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A Penny for Your Quotes: Patent Citations and the Value of Innovations

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  • Manuel Trajtenberg

Abstract

The use of patents in economic research has been seriously hindered by the fact that patents vary enormously in their importance or value, and hence, simple patent counts cannot be informative about innovative output. The purpose of this article is to put forward patent counts weighted by citations as indicators of the value of innovations, thereby overcoming the limitations of simple counts. The empirical analysis of a particular innovation (Computed Tomography scanners) indeed shows a close association between citation-based patent indices and independent measures of the social value of innovations in that field. Moreover, the weighting scheme appears to be nonlinear (increasing) in the number of citations, implying that the informational content of citations rises at the margin. As in previous studies, simple patent counts are found to be highly correlated with contemporaneous R&D; however, here the association is within a field over time rather than cross-sectional.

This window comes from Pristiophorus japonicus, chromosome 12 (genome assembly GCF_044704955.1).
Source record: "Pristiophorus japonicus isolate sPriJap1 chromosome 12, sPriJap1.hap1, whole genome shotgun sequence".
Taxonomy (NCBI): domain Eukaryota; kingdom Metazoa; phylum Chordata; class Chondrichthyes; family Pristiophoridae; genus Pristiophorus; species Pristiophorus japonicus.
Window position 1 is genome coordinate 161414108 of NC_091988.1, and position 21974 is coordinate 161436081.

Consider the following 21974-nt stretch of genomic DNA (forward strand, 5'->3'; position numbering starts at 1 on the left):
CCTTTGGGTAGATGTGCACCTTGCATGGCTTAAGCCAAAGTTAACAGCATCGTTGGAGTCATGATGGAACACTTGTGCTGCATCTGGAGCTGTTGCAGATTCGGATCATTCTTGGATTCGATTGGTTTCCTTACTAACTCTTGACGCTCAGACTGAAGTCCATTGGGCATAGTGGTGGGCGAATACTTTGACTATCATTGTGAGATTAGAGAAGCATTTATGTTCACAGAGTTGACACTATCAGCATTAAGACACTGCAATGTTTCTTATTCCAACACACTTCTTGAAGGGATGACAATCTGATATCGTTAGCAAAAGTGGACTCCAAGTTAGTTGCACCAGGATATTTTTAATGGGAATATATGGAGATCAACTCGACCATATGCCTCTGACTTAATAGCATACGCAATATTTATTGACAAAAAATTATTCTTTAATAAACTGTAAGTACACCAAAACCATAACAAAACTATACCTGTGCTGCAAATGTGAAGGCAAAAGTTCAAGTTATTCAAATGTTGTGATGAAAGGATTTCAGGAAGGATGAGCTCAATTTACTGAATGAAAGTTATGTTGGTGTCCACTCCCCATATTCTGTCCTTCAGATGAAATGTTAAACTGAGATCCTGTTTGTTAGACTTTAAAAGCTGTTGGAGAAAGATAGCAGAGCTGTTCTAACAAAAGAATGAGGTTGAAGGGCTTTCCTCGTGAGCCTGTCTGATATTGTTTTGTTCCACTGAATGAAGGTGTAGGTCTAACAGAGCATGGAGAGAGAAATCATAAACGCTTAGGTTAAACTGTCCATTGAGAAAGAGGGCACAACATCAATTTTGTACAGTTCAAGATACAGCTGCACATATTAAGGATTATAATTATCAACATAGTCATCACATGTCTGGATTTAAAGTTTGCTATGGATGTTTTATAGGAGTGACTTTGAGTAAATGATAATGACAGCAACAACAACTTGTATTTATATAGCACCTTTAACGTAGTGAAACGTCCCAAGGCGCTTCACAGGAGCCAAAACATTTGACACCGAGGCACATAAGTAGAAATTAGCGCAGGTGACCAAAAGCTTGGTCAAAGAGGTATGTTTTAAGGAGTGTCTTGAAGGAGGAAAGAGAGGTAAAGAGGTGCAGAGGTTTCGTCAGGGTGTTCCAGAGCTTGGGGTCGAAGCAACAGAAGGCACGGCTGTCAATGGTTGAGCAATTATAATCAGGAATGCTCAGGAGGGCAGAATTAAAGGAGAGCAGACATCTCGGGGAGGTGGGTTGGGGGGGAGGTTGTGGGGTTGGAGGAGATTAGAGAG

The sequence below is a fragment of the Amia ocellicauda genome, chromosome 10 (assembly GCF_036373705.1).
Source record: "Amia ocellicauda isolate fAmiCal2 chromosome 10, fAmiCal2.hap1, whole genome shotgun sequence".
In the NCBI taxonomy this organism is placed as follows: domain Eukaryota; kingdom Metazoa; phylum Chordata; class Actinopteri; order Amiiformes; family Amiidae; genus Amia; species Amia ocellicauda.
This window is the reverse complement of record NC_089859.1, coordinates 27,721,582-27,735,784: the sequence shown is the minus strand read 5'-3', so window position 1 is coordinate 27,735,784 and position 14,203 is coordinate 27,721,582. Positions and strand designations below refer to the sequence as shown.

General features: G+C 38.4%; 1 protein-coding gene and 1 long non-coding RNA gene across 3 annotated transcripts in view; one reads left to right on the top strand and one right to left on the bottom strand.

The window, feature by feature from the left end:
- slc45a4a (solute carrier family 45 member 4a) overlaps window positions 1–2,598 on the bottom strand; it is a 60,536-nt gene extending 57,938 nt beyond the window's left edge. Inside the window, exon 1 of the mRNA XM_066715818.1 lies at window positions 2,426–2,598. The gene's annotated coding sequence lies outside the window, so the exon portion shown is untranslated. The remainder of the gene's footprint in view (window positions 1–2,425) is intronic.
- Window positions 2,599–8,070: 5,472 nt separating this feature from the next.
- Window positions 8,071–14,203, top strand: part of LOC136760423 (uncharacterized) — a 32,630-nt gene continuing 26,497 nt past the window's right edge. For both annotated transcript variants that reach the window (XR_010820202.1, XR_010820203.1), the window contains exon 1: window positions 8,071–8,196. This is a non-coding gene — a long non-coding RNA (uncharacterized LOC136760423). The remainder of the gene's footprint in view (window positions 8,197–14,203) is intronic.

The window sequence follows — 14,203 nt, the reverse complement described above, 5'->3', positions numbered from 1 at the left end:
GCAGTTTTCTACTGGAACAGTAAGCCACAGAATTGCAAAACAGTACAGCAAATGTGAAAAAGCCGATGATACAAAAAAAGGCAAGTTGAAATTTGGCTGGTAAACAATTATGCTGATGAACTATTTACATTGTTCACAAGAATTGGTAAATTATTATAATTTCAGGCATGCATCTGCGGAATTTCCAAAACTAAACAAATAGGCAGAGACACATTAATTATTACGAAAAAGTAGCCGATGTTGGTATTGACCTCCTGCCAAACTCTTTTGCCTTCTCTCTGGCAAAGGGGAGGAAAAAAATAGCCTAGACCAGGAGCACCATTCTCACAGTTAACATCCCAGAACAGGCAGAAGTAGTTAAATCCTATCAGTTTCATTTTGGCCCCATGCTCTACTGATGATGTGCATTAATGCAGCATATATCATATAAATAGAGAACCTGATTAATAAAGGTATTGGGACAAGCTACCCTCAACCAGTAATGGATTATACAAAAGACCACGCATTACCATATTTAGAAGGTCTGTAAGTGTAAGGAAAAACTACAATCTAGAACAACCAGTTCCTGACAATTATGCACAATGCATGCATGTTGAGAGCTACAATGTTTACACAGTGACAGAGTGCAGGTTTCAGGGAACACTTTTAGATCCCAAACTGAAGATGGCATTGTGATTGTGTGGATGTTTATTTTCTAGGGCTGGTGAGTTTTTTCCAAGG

Suggested Citation

  • Manuel Trajtenberg, 1990. "A Penny for Your Quotes: Patent Citations and the Value of Innovations," RAND Journal of Economics, The RAND Corporation, vol. 21(1), pages 172-187, Spring.
  • Handle: RePEc:rje:randje:v:21:y:1990:i:spring:p:172-187
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